The four major food manufacturing companies announced that they would be labeling food products on a national basis. Each company has released a statement highlighting their commitment to ensure that their labeling process complies with the State of Vermont labeling law; highlighting that a uniform national labeling standard would be the most appropriate course of action. A uniform national standard would preempt state law, and would prevent additional costs to be incurred forcing each company to comply with state standards.
In 2014 Vermont Governor Shumlin signed the bill into law which will become effective in July 2016.
“I am proud of Vermont for being the first state in the nation to ensure that Vermonters will know what is in their food. The Legislature has spoken loud and clear through its passage of this bill,” Gov. Peter Shumlin (D-Vt.) said in a statement after the bill passed. “I wholeheartedly agree with them and look forward to signing this bill into law.”
“We are asking people all across America, and all across the great state of Vermont, to go to (the website) and make a donation, so that we can win” the fight not only for Vermont, but for America, Shumlin said.
On the 23rd of April 2014 the State legislature passed the bill with an overwhelming majority of 114-20 votes. The Vermont labeling bill (H. 112) is the first bill that will go into effect independent of actions by other states. GE labeling bills in Connecticut and Maine have required that a certain number of states enact similar legislation before they would take effect.
The bill language addresses the failure of the federal government to label food and the conflict with the natural label: “Because both the FDA and the U.S. Congress do not require the labeling of food produced with genetic engineering, the State should require food produced with genetic engineering to be labeled as such in order to serve the interests of the State.”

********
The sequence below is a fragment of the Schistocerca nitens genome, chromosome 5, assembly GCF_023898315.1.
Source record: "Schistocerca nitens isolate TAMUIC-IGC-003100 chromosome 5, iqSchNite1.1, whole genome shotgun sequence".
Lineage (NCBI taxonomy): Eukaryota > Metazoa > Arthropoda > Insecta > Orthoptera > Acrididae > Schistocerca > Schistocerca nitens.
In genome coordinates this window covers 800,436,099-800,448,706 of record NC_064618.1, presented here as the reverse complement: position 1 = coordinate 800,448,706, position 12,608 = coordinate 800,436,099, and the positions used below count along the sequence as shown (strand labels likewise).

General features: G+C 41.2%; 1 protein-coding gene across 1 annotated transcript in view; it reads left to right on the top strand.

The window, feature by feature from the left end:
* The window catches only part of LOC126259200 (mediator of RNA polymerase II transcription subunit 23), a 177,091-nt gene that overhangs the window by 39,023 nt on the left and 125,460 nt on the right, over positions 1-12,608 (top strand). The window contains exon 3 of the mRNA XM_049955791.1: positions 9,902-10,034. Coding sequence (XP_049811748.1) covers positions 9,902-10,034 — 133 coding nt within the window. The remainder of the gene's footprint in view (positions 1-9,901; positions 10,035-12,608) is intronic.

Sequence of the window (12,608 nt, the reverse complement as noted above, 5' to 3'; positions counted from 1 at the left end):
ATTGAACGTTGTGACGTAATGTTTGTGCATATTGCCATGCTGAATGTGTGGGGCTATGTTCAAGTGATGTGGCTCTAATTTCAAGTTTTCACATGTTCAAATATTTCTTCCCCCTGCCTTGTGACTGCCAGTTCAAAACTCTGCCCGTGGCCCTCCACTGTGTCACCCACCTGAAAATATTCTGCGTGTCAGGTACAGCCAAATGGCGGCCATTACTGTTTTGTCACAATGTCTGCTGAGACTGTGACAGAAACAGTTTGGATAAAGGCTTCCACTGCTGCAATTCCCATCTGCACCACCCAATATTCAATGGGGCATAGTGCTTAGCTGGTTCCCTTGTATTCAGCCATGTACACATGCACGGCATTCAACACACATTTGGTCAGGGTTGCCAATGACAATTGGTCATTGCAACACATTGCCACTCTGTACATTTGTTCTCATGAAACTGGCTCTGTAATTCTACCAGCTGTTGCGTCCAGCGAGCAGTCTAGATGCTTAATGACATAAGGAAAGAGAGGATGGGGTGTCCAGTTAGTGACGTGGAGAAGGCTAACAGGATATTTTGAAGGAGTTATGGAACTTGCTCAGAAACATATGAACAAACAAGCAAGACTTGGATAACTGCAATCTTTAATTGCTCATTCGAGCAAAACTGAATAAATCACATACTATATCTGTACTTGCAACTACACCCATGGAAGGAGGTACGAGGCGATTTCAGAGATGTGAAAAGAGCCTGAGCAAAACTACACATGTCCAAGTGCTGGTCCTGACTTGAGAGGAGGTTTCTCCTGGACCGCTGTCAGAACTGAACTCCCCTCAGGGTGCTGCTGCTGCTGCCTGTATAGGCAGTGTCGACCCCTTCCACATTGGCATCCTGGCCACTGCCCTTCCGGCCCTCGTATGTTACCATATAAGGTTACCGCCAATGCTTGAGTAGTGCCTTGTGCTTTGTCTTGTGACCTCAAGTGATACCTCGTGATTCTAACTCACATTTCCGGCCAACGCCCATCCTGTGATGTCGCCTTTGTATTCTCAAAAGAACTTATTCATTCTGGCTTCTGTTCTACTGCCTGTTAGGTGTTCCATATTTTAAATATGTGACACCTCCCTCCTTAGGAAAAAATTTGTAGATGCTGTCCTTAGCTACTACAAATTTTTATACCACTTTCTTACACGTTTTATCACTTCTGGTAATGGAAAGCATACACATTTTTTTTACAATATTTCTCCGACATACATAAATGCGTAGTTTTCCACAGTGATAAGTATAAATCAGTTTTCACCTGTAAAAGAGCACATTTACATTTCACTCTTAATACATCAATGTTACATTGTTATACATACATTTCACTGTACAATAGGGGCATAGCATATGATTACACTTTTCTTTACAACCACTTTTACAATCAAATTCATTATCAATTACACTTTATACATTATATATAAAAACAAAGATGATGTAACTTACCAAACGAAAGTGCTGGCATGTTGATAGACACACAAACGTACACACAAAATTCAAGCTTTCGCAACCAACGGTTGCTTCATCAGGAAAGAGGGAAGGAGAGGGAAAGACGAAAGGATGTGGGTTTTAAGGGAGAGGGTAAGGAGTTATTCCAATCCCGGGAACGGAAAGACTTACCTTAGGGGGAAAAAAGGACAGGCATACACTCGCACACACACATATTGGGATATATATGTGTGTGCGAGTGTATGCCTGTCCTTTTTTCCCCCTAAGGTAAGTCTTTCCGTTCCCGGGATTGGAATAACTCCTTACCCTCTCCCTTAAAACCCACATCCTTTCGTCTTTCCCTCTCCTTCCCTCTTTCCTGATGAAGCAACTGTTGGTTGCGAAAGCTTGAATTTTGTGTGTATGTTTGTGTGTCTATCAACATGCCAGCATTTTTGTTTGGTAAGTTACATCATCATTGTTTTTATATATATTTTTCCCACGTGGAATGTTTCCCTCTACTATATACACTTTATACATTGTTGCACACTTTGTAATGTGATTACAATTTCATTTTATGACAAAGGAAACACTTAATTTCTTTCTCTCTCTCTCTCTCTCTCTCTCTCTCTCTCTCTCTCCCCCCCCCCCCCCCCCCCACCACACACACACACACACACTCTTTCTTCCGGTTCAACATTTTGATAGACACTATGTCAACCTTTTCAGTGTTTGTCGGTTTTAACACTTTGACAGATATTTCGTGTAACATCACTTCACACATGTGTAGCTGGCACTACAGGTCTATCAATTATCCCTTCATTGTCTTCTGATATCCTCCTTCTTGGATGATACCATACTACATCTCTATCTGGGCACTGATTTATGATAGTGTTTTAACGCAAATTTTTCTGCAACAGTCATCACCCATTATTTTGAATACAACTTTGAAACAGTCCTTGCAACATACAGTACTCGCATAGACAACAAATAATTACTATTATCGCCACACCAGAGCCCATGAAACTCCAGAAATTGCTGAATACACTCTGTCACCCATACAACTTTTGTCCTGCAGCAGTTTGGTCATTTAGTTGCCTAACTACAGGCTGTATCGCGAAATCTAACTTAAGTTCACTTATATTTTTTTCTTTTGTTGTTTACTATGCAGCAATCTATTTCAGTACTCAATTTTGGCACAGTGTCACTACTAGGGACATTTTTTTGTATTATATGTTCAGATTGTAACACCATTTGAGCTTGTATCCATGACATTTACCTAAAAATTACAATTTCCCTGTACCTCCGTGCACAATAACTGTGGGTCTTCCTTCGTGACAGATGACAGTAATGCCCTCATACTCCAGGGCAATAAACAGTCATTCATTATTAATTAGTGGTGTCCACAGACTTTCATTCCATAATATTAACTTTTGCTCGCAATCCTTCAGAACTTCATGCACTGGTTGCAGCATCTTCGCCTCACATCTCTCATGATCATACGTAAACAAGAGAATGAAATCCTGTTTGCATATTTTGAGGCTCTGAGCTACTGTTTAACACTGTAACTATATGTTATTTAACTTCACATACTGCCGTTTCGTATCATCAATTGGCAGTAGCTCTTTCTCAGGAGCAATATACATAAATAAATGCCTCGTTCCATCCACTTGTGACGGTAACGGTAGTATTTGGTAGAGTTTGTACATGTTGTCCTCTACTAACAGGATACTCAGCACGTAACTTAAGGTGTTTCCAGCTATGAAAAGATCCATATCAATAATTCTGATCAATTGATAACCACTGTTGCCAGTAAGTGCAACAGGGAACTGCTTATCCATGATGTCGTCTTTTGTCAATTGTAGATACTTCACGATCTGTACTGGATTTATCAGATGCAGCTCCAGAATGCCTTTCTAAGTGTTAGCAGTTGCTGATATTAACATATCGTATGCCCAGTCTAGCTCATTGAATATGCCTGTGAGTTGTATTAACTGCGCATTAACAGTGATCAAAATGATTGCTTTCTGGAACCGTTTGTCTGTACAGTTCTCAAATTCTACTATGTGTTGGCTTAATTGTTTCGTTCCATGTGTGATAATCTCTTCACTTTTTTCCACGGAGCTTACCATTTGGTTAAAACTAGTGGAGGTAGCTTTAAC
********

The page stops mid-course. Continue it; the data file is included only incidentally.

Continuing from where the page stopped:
“In addition to requiring that foods produced using genetic engineering be labeled, the bill also mandates that GE foods cannot be labeled as “natural.”
“At our core, Kellogg believes in transparency and that people should know what’s in their food and where it comes from. There’s been a lot of talk over the past year about GMO ingredients because of the ongoing debate in Washington, D.C., and around the country about whether and how foods that contain genetically modified ingredients should be labeled.
As a company that sells food in every state, we know that an inconsistent patchwork of labeling laws like the one that goes into effect July 1 in the State of Vermont is confusing and will increase grocery costs for American families and our business.
We will continue to strongly urge Congress to pass a uniform, federal solution for the labeling of GMOs. In fact, we believe an agreement on one is achievable. But until a federal solution is reached, and in order to comply with Vermont’s labeling law, we will start labeling some of our products nationwide for the presence of GMOs beginning in mid-to-late April. We chose nationwide labeling because a special label for Vermont would be logistically unmanageable and even more costly for us and our consumers,” Statement from Paul Norman, President, Kellogg North America, on GMO Labeling
“As the discussions continue in Washington, one thing is very clear: Vermont state law requires us to start labeling certain grocery store food packages that contain GMO ingredients or face significant fines.
“We can’t label our products for only one state without significantly driving up costs for our consumers and we simply will not do that.
The result: consumers all over the U.S. will soon begin seeing words legislated by the state of Vermont on the labels of many of their favorite General Mills products. eff Harmening is an executive vice president and chief operating officer, for U.S. Retail at General Mills, based in Minneapolis” Jeff Harmening is an executive vice president and chief operating officer, for U.S. Retail at General Mills, based in Minneapolis.